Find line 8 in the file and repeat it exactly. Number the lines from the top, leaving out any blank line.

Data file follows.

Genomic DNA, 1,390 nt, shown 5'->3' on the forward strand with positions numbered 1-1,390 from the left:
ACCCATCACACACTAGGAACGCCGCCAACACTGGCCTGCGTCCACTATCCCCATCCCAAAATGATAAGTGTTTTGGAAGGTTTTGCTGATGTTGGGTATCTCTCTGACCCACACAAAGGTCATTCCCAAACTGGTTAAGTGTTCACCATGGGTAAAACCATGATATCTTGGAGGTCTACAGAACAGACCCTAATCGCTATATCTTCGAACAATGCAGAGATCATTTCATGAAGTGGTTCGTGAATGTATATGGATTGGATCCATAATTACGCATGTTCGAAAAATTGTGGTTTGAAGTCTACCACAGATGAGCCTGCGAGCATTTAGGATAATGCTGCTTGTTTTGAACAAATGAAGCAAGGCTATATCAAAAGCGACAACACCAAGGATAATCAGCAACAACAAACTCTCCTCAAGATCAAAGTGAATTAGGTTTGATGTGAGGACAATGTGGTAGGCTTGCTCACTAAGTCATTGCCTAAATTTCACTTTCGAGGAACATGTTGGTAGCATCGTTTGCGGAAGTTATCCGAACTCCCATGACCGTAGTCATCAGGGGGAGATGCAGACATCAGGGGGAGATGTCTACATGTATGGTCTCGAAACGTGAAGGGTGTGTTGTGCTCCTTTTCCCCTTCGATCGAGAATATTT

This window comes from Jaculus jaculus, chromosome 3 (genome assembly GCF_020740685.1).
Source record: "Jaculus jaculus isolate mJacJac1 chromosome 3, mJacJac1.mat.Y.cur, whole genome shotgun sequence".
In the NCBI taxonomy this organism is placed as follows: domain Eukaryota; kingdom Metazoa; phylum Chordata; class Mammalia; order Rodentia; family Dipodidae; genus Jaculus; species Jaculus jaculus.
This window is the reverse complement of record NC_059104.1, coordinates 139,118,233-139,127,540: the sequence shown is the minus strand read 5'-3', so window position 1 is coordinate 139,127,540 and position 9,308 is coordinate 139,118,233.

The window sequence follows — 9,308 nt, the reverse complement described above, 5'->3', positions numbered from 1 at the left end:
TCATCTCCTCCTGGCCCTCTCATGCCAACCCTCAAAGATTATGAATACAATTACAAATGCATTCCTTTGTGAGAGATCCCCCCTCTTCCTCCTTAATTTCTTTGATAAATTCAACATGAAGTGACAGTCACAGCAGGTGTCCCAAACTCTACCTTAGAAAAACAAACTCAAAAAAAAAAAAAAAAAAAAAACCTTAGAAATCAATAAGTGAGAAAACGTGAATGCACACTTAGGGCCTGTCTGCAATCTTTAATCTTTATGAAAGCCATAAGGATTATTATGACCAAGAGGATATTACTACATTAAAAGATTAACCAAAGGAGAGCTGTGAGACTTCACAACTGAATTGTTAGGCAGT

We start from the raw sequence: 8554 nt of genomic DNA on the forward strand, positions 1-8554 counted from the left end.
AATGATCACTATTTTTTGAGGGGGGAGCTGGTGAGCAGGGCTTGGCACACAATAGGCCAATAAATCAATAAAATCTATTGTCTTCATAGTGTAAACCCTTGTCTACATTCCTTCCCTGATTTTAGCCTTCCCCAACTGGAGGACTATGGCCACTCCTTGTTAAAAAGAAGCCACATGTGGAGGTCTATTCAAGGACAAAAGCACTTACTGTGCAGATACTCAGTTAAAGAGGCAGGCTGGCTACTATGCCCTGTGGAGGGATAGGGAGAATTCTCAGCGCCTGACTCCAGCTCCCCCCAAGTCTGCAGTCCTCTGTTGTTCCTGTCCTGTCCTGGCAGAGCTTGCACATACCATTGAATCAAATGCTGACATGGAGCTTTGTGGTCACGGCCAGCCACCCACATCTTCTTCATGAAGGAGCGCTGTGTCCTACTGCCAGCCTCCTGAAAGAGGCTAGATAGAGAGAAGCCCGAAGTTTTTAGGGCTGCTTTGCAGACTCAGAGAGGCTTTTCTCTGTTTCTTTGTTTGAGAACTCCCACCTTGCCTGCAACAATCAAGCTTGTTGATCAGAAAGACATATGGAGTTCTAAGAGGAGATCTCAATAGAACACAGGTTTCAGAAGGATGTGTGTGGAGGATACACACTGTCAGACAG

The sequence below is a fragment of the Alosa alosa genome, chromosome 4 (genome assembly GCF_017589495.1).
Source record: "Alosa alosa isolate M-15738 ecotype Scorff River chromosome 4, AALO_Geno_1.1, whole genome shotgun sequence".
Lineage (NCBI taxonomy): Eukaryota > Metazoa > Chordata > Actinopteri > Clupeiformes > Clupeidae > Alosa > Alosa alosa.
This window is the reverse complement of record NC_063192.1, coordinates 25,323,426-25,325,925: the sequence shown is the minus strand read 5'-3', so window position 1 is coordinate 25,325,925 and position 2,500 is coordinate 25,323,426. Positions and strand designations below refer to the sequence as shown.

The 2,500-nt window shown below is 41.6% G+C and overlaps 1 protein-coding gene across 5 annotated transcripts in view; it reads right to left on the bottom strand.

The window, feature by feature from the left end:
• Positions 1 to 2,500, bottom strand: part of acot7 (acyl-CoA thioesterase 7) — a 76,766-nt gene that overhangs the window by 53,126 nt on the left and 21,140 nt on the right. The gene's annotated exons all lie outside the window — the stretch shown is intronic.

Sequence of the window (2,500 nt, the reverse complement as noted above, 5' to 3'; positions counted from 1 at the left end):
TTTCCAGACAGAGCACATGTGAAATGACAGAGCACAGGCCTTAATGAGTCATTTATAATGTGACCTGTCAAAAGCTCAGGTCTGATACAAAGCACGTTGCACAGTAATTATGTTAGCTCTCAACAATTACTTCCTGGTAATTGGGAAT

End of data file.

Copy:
TCATCTCCTCCTGGCCCTCTCATGCCAACCCTCAAAGATTATGAATACAATTACAAATGCATTCCTTTGTGAGAGATCCCCCCTCTTCCTCCTTAATTTCTTTGATAAATTCAACATGAAGTGACAGTCACAGCAGGTGTCCCAAACTCTACCTTAGAAAAACAAACTCAAAAAAAAAAAAAAAAAAAAAACCTTAGAAATCAATAAGTGAGAAAACGTGAATGCACACTTAGGGCCTGTCTGCAATCTTTAATCTTTATGAAAGCCATAAGGATTATTATGACCAAGAGGATATTACTACATTAAAAGATTAACCAAAGGAGAGCTGTGAGACTTCACAACTGAATTGTTAGGCAGT